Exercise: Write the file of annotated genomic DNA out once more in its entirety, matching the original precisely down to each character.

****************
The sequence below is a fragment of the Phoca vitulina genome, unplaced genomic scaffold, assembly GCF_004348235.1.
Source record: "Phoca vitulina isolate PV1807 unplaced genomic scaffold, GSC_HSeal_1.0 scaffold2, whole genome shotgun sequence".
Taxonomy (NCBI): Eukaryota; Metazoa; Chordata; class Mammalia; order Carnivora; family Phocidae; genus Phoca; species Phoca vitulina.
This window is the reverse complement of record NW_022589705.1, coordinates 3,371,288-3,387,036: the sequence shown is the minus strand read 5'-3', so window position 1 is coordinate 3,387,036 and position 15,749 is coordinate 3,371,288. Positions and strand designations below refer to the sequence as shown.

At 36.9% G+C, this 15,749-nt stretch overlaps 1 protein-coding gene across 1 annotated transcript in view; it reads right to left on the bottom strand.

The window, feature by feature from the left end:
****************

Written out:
The sequence below is a fragment of the Phoca vitulina genome, unplaced genomic scaffold, assembly GCF_004348235.1.
Source record: "Phoca vitulina isolate PV1807 unplaced genomic scaffold, GSC_HSeal_1.0 scaffold2, whole genome shotgun sequence".
Taxonomy (NCBI): Eukaryota; Metazoa; Chordata; class Mammalia; order Carnivora; family Phocidae; genus Phoca; species Phoca vitulina.
This window is the reverse complement of record NW_022589705.1, coordinates 3,371,288-3,387,036: the sequence shown is the minus strand read 5'-3', so window position 1 is coordinate 3,387,036 and position 15,749 is coordinate 3,371,288. Positions and strand designations below refer to the sequence as shown.

At 36.9% G+C, this 15,749-nt stretch overlaps 1 protein-coding gene across 1 annotated transcript in view; it reads right to left on the bottom strand.

The window, feature by feature from the left end: